More than 2 million voters cast one-stop early voting and absentee ballots during an 18-day period ending Saturday, astonishing political observers. They are watching whether that enthusiasm spills over to the traditional election day Tuesday, Nov. 6.
The high level of turnout may not reflect which party is likely to win. Even polling offers little clarity.
“This is the most uncertain election cycle I’ve experienced in awhile, particularly for a midterm election, just because there is so much enthusiasm on each side. Polls are all over the place,” said David McLennan, a Meredith College political science professor, and director of the Meredith Poll.
Conventional wisdom holds that early gaps in polls narrow as election day nears. Yet national polls released Monday showed Democrats leading on generic ballots anywhere from a decisive 13-point advantage to a 3-point edge that reflects the margin of error, McLennan said.
“As a pollster I’m going, ‘Man, that’s a lot of variability.’ That leads me to believe that we will all be waking up Wednesday morning somewhat surprised,” McLennan said.
Voting started at 6:30 a.m. Tuesday, and polls close at 7:30 p.m.
Voters will elect candidates to the U.S. House of Representatives, and General Assembly, judges, and district attorneys. They will decide six constitutional amendments, a host of local referenda, and pick winners in school board, sheriff, soil and water conservation district, county commission, county clerk, and register of deeds races. For the first time North Carolina voters will have the option to cast ballots for Constitution Party and Green Party non-presidential candidates.
“I don’t see a tsunami in North Carolina, but I do see a normal midterm” in which the party that holds the White House loses seats, McLennan said. Democrats might pick up congressional seats nationally, and state legislative seats in North Carolina, but there could be some Republican victories in districts where Democrats appeared to be favored.
In isolation, Democratic strongholds in Wake and Mecklenburg counties might suggest a blue wave election, but that likely will be tempered by Republican wins in rural districts, he said.
McLennan does not expect final turnout will surpass past election records. “I think there’s some evidence that election day voting has already been cannibalized by the 2 million-plus early and absentee votes.”
Nearly 30 percent of the registered electorate already cast ballots, leading McLennan to project overall turnout will reach the mid- to high-40 percent range of registered voters, exceeding the average of midterm vote totals over the past 20 years. Perhaps 20 percent of registered voters could go to the polls Tuesday. But threats of bad weather could change that.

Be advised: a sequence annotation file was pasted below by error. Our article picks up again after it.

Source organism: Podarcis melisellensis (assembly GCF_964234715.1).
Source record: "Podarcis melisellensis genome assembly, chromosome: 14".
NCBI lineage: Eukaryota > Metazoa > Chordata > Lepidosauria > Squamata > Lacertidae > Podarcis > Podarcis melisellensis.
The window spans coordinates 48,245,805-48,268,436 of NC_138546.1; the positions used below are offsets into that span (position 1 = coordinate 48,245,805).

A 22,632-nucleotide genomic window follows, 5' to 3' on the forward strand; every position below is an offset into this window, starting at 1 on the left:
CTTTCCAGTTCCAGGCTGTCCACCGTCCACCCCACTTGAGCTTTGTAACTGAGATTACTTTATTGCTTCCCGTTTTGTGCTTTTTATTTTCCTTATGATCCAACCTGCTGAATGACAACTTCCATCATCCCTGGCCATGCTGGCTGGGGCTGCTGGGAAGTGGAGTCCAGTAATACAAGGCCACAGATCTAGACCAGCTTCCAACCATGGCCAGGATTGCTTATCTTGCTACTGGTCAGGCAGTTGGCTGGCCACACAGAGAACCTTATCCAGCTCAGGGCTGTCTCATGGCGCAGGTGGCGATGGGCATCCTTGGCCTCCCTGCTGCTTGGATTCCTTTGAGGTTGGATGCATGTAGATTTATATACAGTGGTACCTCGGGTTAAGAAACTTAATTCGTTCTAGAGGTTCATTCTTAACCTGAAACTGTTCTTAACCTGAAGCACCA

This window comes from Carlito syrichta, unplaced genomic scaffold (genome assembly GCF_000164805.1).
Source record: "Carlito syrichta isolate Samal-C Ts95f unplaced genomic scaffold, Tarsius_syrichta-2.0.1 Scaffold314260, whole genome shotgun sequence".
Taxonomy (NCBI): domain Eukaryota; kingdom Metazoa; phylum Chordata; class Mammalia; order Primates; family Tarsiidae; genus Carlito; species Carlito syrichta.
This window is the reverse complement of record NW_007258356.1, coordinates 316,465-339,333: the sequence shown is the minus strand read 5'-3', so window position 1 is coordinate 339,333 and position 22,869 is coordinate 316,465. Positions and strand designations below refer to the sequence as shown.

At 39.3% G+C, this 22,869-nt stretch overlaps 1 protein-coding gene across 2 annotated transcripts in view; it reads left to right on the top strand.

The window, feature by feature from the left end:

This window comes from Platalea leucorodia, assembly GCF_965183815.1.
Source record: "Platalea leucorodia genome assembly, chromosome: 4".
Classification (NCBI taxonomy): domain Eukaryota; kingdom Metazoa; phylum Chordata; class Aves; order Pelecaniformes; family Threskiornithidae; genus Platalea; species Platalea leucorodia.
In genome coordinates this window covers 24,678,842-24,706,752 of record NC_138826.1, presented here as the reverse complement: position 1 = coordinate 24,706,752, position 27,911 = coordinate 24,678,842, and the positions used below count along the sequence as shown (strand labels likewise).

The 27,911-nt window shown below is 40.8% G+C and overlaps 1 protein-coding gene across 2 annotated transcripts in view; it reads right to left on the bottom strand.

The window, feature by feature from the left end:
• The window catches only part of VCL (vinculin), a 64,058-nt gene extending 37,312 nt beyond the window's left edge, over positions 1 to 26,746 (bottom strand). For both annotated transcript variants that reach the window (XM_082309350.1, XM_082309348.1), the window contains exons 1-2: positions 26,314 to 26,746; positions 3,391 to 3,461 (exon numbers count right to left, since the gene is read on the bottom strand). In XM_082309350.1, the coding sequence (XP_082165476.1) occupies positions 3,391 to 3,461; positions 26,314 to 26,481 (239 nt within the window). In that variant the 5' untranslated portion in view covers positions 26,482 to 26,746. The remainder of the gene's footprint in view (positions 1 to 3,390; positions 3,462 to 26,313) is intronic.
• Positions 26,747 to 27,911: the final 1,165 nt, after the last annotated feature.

“If the weather is really bad, and we’re getting some thunderstorms, and perhaps tornado warnings, that may drop it pretty significantly to 15-16 percent” of voters braving the elements to vote Tuesday, McLennan said. Some voters in hurricane-ravaged parts of the state who otherwise would have voted might also stay home.
“We are in a weird place” this election, said Michael Bitzer, chairman of the Catawba College Department of Politics. Early voting turnout was 79 percent higher than the 2014 midterm election.
“We’re in a blue moon election with no major statewide U.S. Senate or governor’s race. Why are all those people showing up? What’s driving them? I don’t know,” Bitzer said.
He thinks final voter performance will fall between average midterm elections and presidential election years.
Bitzer’s 2018 early voting analysis showed registered Democrats achieved 67 percent of their 2016 presidential year early votes, and were 56 percent ahead of their 2014 numbers. Republicans netted 62 percent of their 2016 early vote totals, and exceeded their 2014 tally by 65 percent. Unaffiliated voters recorded 68 percent of their 2016 early vote numbers, and were 130 percent above 2014 figures.
“For all the talk of young voter engagement and mobilization, at least in early voting in this state, it hasn’t panned out,” Bitzer said.
Millennials (22-37 years of age) represent 27 percent of registered voters, but just 14 percent of early turnout. Generation X (38-53) represents 26 percent of registered voters but 23 percent of turnout. Baby Boomers (54-73) make up 31 percent of registered voters, but overperformed at 45 percent of early vote totals. And the Greatest Generation (74-plus) are 10 percent of registered voters, but cast 14 percent of early votes.
Both Bitzer and McLennan think trend lines show the convenience of early voting is de-emphasizing election day turnouts.
Critics of early voting say voters who don’t wait until election day lose the option to change their mind when last-minute surprises about a candidate erupt. Bitzer said early voters tend to be hard-core partisans, and they would still vote for their party’s candidates regardless if negative news broke late in the election cycle.
Although the political parties hailed having candidates in nearly every legislative race this year, “I haven’t seen any wild swings one way or the other” attributed to having fewer uncontested races on the ballot, Bitzer said.
If there is a theme to this year’s election, it’s President Donald Trump.
“If you are a self-identified Republican you are fully behind the president. If you are a self-identified Democrat, you are fully against the president,” Bitzer said. “I think with no real sense of a centralized race statewide to focus on, it is all about Trump. Republicans want it to be a nationalized contest. Democrats, I think, are more focused on local aspects and dynamics.”
Positive campaign strategies have been dwarfed this year by sharper rhetoric, Bitzer said. “I think it’s all about energy, and mobilization, and anger.”